Attitudes about DepressionCFS Implications

Discussion in 'Fibromyalgia Main Forum' started by Slayadragon, Sep 19, 2006.

  1. Slayadragon

    Slayadragon New Member

    A recent post made me realize something that I think is interesting.

    Even a decade ago, depression (especially bipolar and especially unipolar) was really, really stigmatized. Nobody wanted to admit having it, even to those people closest to them. Even Kay Jamison, a psychologist at Johns Hopkins who was a leader in writing about the area, went for a long time not telling anyone that she herself had the disease, until she finally worked up the courage to talk about it in about 1998.

    Now, it seems like depression and manic-depression are recognized as perfectly normal diseases, pretty much in the same category as any other disease. You get sick, you tell people, you seek out medical treatment (maybe with some psychotherapy too). Hopefully you get better. People feel bad for you if you don't. States are passing laws that insurance companies must pay for treatment of mental health disorders at the same level that they do any other disease, and doctors who do not treat it properly are considered not to be doing their jobs.

    In addition, there are lots of characters with bipolar disease and straight depression portrayed in the media. I've been watching DVD's of "Six Feet Under," and there are at least two people who are severely ill with depression/manic-depression. The characters are portrayed sympathetically, and no one questions whether they are "really" sick. The same thing seems to be the case in other media too.

    For a time I had my search engine on the NYT pull out articles mentioning the word "bipolar," but now they are so common that I don't bother to read most of them. Lots and lots and lots of people state that they are bipolar in profiles about themselves, with no negative repercussions. That one Kennedy used it as an explanation for his recent problems, and people by and large seemed sympathetic to the fact.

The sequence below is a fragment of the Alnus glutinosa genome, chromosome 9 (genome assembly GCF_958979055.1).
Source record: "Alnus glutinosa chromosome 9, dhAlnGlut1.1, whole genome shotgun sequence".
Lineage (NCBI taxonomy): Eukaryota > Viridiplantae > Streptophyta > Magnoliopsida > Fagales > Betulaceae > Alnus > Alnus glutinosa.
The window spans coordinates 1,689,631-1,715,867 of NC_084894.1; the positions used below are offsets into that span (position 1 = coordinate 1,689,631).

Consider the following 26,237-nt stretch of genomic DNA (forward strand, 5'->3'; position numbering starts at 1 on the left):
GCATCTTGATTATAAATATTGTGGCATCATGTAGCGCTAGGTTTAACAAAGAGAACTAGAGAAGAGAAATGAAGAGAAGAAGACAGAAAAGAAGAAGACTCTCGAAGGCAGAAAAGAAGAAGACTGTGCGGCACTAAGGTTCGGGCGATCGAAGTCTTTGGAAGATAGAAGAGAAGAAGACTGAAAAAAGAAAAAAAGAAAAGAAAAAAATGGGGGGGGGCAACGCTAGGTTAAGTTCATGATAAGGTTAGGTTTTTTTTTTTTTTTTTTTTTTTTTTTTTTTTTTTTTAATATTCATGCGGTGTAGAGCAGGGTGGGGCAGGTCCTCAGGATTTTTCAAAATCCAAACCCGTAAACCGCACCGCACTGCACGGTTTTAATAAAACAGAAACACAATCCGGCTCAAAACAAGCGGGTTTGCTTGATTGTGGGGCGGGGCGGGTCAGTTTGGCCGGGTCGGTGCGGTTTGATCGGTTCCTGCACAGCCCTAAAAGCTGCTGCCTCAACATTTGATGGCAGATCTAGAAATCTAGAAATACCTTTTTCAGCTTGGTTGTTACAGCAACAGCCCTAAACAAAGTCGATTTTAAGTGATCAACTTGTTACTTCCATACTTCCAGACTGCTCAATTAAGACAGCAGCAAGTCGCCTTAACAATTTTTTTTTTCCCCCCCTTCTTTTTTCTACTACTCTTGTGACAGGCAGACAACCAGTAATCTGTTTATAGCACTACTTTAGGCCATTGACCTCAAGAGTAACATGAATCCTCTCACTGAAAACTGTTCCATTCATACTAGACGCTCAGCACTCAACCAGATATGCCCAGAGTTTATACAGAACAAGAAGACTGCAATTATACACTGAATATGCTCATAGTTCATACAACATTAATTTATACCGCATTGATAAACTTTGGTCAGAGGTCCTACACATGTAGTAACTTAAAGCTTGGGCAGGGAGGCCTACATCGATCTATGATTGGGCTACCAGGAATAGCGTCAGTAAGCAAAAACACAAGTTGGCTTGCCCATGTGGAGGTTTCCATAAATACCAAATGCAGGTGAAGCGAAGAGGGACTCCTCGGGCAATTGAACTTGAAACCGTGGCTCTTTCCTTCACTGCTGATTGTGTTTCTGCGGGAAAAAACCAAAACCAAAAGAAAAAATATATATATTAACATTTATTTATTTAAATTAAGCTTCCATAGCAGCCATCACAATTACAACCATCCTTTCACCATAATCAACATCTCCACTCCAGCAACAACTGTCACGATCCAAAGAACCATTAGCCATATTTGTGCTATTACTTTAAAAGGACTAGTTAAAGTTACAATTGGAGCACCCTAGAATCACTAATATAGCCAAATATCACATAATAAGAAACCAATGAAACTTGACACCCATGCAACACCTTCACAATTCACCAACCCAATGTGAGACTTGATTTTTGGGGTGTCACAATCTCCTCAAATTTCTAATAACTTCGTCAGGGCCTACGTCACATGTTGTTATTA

It seems to me that CFS is where depression/manic-depression was 10 years ago. Doctors are recognizing that it is a real and treatable disease. More people are starting to learn about it and to realize that lots of people they know suffer from it. An increasing number of people with the disease are realizing that they have it, even though many are having a hard time figuring out how to manage it or get better. Many people with the disease are hesitant to admit it to other people for fear of being stigmatized, but this is slowly starting to change. Most medical doctors aren't sure what to do with sufferers, but they're at least trying to help them and to try to refer them to the right place.

    It thus seems to me that we're on the right path, and that within 10-15 years CFS (regardless of whether its name is changed) is going to be recognized as a real disease that people will be knowledgeable and sympathetic about. Hopefully strides will be made in treatment as well. I don't know if drugs are going to be the answer for CFS, but I do think that drug companies are going to put a lot more research into exploring the issue. With a high percentage of the population (isn't it something like 1-5%.....about the same as bipolar) disabled by the disease, and the level of disability being so high, there is a huge upside for drug companies to develop drugs that actually do help. I agree that drug companies in general tend to be rather greedy, but if that greed prompts them to develop drugs that are going to beneficial to us, more power to them. If there were drugs that really did help, cost wouldn't be that much of an issue since most of us would be able to go back to work and pay for them.

    Anyway, it suddenly struck me that there may be a light ahead for us and that things with regard to CFS are going to get a lot better within the foreseeable future. I'm always happy if I can come up with one new hopeful thought each day, and this one certainly counts....
  2. Marta608

    Marta608 Member

    I agree with you about depression having come a long way, baby, but you also make a good point that a lot of the reason for that is because the drug companies are pushing many drugs for depression.

    Still, I hang on with all my being to the belief that CFS/FM will one day be understood and we'll not only have answers but solutions. I get so tired of problems; I want solutions!!

    Marta